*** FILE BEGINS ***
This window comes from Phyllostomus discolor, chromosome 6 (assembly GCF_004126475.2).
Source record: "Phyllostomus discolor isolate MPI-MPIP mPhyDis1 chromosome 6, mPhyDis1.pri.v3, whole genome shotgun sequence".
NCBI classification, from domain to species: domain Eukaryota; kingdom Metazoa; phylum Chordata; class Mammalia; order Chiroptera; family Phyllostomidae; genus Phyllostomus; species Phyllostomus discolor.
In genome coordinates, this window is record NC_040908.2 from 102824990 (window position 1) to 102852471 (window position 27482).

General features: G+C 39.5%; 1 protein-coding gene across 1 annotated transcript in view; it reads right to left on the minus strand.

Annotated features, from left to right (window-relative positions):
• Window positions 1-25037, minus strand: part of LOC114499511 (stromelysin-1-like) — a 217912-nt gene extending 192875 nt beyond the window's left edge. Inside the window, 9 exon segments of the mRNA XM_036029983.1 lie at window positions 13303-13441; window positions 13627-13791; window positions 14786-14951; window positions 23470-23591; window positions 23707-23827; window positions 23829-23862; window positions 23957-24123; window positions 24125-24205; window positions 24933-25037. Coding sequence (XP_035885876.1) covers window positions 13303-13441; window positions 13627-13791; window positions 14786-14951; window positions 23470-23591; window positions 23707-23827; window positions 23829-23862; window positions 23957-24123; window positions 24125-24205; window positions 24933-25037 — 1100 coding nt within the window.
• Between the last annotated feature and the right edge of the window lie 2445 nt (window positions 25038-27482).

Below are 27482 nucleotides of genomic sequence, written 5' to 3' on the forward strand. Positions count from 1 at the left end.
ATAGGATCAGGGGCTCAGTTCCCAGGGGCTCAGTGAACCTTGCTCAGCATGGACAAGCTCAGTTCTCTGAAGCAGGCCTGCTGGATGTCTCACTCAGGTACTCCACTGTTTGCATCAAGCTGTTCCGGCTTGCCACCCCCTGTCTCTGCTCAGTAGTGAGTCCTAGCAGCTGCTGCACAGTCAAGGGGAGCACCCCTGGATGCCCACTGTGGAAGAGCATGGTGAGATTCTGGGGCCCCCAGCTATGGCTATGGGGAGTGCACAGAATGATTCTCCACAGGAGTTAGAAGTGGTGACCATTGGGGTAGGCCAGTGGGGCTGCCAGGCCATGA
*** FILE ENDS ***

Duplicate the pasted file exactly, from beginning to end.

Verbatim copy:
This window comes from Phyllostomus discolor, chromosome 6 (assembly GCF_004126475.2).
Source record: "Phyllostomus discolor isolate MPI-MPIP mPhyDis1 chromosome 6, mPhyDis1.pri.v3, whole genome shotgun sequence".
NCBI classification, from domain to species: domain Eukaryota; kingdom Metazoa; phylum Chordata; class Mammalia; order Chiroptera; family Phyllostomidae; genus Phyllostomus; species Phyllostomus discolor.
In genome coordinates, this window is record NC_040908.2 from 102824990 (window position 1) to 102852471 (window position 27482).

General features: G+C 39.5%; 1 protein-coding gene across 1 annotated transcript in view; it reads right to left on the minus strand.

Annotated features, from left to right (window-relative positions):
• Window positions 1-25037, minus strand: part of LOC114499511 (stromelysin-1-like) — a 217912-nt gene extending 192875 nt beyond the window's left edge. Inside the window, 9 exon segments of the mRNA XM_036029983.1 lie at window positions 13303-13441; window positions 13627-13791; window positions 14786-14951; window positions 23470-23591; window positions 23707-23827; window positions 23829-23862; window positions 23957-24123; window positions 24125-24205; window positions 24933-25037. Coding sequence (XP_035885876.1) covers window positions 13303-13441; window positions 13627-13791; window positions 14786-14951; window positions 23470-23591; window positions 23707-23827; window positions 23829-23862; window positions 23957-24123; window positions 24125-24205; window positions 24933-25037 — 1100 coding nt within the window.
• Between the last annotated feature and the right edge of the window lie 2445 nt (window positions 25038-27482).

Below are 27482 nucleotides of genomic sequence, written 5' to 3' on the forward strand. Positions count from 1 at the left end.
ATAGGATCAGGGGCTCAGTTCCCAGGGGCTCAGTGAACCTTGCTCAGCATGGACAAGCTCAGTTCTCTGAAGCAGGCCTGCTGGATGTCTCACTCAGGTACTCCACTGTTTGCATCAAGCTGTTCCGGCTTGCCACCCCCTGTCTCTGCTCAGTAGTGAGTCCTAGCAGCTGCTGCACAGTCAAGGGGAGCACCCCTGGATGCCCACTGTGGAAGAGCATGGTGAGATTCTGGGGCCCCCAGCTATGGCTATGGGGAGTGCACAGAATGATTCTCCACAGGAGTTAGAAGTGGTGACCATTGGGGTAGGCCAGTGGGGCTGCCAGGCCATGA